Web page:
Hand It to Your Audience

(This month, we conclude our series of harnessing delivery skill best practices to mask Presentation Anxiety (PA) symptoms with the first of a two parts on gestures. What you do – and don’t do – with your hands can project confidence, credibility and competence – or not. So, let’s Hand It to Your Audience!)

We’ll start with a brief summary of Gesturing ‘Worst Practices’.  It should be an interesting and mildly amusing trip, unless it hits too close to home and sounds like I’m talking about you. Next month, we’ll conclude with the Best Practice skills you can add to your Workplace Presenter Tool Kits and also help mask your PA. To begin …

A Physiology Primer

  1. That excess nervous energy your level of PA produces finds a warm and happy place to hide in your hands. That’s why nervous presenters often get the shakes. Trembling or fidgety hands or fingers are telltale signs of nervousness.
  2. The eyes of the audience are usually drawn to movement. When they are moving, the audience is compelled to look at them. If your hands are sending out a non-verbal message of ‘I’m nervous’, the audience can’t help but notice.
  3. Gestures can add visual value and punch to your message … or detract from it. Presenters with ineffective or distracting gestures don’t consciously plan them that way. They result from unconscious bad habits combined with that surging nervous energy that isn’t channeled more productively.

Worst Practices

That all said, here’s what you shouldn’t do with your hands:

  1. Not gesturing at all – humans generally gesture when they talk. Just watch a casual stand up conversation from a bit of a distance. Since presenting is talking, not gesturing looks odd and unnatural. The longer you go without some kind of gesture, the more conspicuous and distracting it becomes.
  2. Gesturing too much – the opposite extreme can also distract and annoy your audience. Such a distraction gets in the way of your message and quickly erodes your image of credibility.
  3. Overdoing the same gesture – even if the gesture itself is not done too much, using the same one all the time can really impact your audience. That same point, jab or chop can dominate their attention to the point that they begin counting them. Remember that professor in college who used the same ‘signature’ gesture over and over again … and the daily lottery some enterprising student ran to see who guessed the correct number of times?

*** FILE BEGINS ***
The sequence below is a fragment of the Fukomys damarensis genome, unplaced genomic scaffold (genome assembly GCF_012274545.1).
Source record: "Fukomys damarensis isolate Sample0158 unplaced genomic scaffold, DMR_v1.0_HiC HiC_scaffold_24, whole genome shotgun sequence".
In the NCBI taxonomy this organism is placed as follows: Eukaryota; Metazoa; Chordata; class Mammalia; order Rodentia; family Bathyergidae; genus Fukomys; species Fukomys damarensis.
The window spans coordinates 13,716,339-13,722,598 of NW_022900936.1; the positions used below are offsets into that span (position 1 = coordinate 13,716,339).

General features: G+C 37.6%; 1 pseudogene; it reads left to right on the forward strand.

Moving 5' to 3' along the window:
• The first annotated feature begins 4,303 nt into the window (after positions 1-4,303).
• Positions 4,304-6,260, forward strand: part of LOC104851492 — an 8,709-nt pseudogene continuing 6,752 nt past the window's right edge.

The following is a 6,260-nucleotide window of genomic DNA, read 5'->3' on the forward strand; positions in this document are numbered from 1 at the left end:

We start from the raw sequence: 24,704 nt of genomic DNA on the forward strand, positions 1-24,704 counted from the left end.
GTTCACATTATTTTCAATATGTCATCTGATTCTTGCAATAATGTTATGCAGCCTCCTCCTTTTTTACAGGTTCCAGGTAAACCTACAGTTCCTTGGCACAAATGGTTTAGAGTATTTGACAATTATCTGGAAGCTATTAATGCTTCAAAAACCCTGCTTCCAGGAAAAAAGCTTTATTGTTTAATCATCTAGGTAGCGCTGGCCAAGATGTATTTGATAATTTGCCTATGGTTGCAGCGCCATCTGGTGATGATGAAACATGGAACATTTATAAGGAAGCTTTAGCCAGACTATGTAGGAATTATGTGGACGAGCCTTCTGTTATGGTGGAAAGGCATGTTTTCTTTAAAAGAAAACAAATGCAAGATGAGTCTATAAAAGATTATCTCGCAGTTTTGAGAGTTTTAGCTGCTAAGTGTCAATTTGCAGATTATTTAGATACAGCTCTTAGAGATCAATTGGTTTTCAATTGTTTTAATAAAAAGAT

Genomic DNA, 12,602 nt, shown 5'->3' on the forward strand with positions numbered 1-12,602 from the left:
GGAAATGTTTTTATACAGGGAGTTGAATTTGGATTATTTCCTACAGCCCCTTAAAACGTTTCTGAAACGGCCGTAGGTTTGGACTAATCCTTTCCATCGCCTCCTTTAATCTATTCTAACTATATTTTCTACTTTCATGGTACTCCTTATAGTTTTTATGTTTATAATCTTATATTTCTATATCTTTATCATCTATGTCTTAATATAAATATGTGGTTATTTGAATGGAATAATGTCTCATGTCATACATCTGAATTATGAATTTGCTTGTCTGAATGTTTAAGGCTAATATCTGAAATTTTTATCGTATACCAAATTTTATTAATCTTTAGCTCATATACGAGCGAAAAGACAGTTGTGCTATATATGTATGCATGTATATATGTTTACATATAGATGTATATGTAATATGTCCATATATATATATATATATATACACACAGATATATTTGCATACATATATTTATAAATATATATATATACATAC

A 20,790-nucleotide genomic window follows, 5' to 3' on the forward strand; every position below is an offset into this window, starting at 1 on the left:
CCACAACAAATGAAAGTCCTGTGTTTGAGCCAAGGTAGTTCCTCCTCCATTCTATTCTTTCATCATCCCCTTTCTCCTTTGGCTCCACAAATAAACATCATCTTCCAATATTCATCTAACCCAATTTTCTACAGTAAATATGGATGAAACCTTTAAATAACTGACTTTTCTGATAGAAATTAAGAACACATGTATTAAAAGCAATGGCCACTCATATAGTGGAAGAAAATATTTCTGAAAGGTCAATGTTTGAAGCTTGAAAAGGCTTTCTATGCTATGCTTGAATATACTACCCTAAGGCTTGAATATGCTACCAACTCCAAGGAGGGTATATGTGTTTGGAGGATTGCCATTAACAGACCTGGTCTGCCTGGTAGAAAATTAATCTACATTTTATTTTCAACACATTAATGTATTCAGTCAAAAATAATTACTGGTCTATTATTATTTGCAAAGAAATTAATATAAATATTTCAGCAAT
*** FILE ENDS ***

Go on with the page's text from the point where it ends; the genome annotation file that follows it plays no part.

4. Fidgety movements – an entire family of unproductive hand or finger movements that add nothing to your message or image and only project nervousness, lack of confidence and credibility.
  5. Putting your hands together – they’re like ‘vel’ and ‘cro’. Once you put them together, you can’t get them apart. While this may make you feel more calm and comfortable, it doesn’t project power or confidence. And it may look like you’re praying for help or about to break into ‘Itsy Bitsy Spider …’
  6. Counting on your fingers – really? So trite and corny. Your audience doesn’t need you to be that obtuse. They can still get it when you use a more subtle transition from point #1 to point #2 than holding up two fingers.
  7. Hands behind your back – this action renders these natural visual aids powerless and looks like you’re hiding something. You are.
  8. Hands together in front/‘fig leaf’ position – remember that the eyes of your audience are drawn to your hands and movement. Is that where you want them to look? I didn’t think so.
  9. Both hands in your pockets – often an unconscious action to remove the fidgety hand movements from sight. Unfortunately, it looks exactly like that. If you continue the fidgets, it makes your pockets look like you brought your pet hamster with you to the presentation.  Or, you start jingling the change in your pocket, which they can hear.
  10. One hand in your pocket – while projecting a more relaxed and casual image, you just lost one half of your visual aids. So, a little goes a long way.

If these Gesturing Worst Practices sounded too much like you, ask yourself why you do those things. If you’re not really happy with your answer, your audience won’t be either. So, tune in next month when we shift from Worst to Best and add some new or better skills to Hand it to Your Audience.

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  • Simply put, Phil lives and breathes communication … it’s what he teaches, it’s what he understands, and it’s what he has made his passion. Jeff Nischwitz, PresidentThink Again Coaching
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